The GPS tells us we’ve arrived and we see bait fish jumping because a whole lot of something-biggers are chasing them. And there are birds circling, wheeling, and diving into the water to pick up the leavings of those jumping baitfish that are being chopped to pieces by those something-biggers chasing them. All good signs. But we’ve had our many thousands of dollars worth of electronics turned on for hours anyway to come to that same conclusion: There are fish here. Brilliant. See how this works?

Mr. Quiet, Mate Too, and Mate Also get our eight lines out; three each on a pair of massive outriggers and two from either side of the cockpit’s requisite beautifully varnished fighting chair. There’s some hand clapping from Big Guy and a nod of approval from Invisible Man before he finds a bunk below and goes back to sleep. A few of The Others apply sunscreen. Lock and load. The radio crackles with the news that other boats have already hooked up. And so it begins. I mean the chances of hooking up so fast are as good as finding one natural ingredient in Cheez Whiz.

It takes us almost an hour and a half to get a hit. Mate Also grabs the rod and gives it to The Kid while Big Guy slips a fighting belt on him. “Wind. Now pump. Wind. Pump. Dip. Wind. Pump,” he is told. He falters, missing the cadence. Dipping when he should be winding. Pumping instead of dipping. The rod tip suddenly points skyward. Gone. But for the drone of the engines, silence reigns. While the stories of other dropped fish begin to surface, Me decides it’s time to begin grazing through the ship’s stores in the galley.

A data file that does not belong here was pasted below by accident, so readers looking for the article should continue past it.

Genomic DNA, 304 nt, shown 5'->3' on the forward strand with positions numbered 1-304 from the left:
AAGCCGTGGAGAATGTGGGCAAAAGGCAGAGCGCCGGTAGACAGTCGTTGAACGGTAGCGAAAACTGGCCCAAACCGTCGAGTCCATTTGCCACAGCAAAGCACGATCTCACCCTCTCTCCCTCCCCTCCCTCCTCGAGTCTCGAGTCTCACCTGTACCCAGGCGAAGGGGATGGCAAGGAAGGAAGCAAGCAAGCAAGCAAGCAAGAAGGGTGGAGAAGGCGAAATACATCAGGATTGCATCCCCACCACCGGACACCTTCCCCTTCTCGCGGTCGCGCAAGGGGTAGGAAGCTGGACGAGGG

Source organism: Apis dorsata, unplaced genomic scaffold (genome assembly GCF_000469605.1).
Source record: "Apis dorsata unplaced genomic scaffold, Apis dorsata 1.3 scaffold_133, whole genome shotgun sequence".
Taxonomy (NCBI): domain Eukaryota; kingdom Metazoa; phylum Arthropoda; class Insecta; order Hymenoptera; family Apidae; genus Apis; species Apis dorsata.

About half an hour later we see a blue marlin surface, swipe at one of the baits and disappear. “A buck and a half,” someone says. That means 150 pounds. I couldn’t tell though. Only momentarily glimpsed the fish’s bill and part of its head. By the time I finished a fistful of chocolate chip cookies, that marlin had beefed up to 200 pounds. “A deuce at least.”

Two on. A small tuna surfaces and throws the hook. The other stays around to tussle with Big Guy and winds up popping the line. Never did get a look at it. Then come the stories. “Like I felt, BAM! A hit on the line. Like it wasn’t that fish on the line. Know what I mean?” he laments. I’m getting interested in those gummy bears I spied during one of my forages. Another hit. Oops. “That’s quality sushi right there,” Dude chimes in. Where? It’s gone. Never got one wind on the reel. Is this getting any clearer? Another hit. Another drop.

“And we did the Ho-Ho-Hee on that right rigger too,” chortles one of The Others. Unbeknownst to anyone, I had secretly let out some extra line on that right rigger. Ho-Ho-Hee.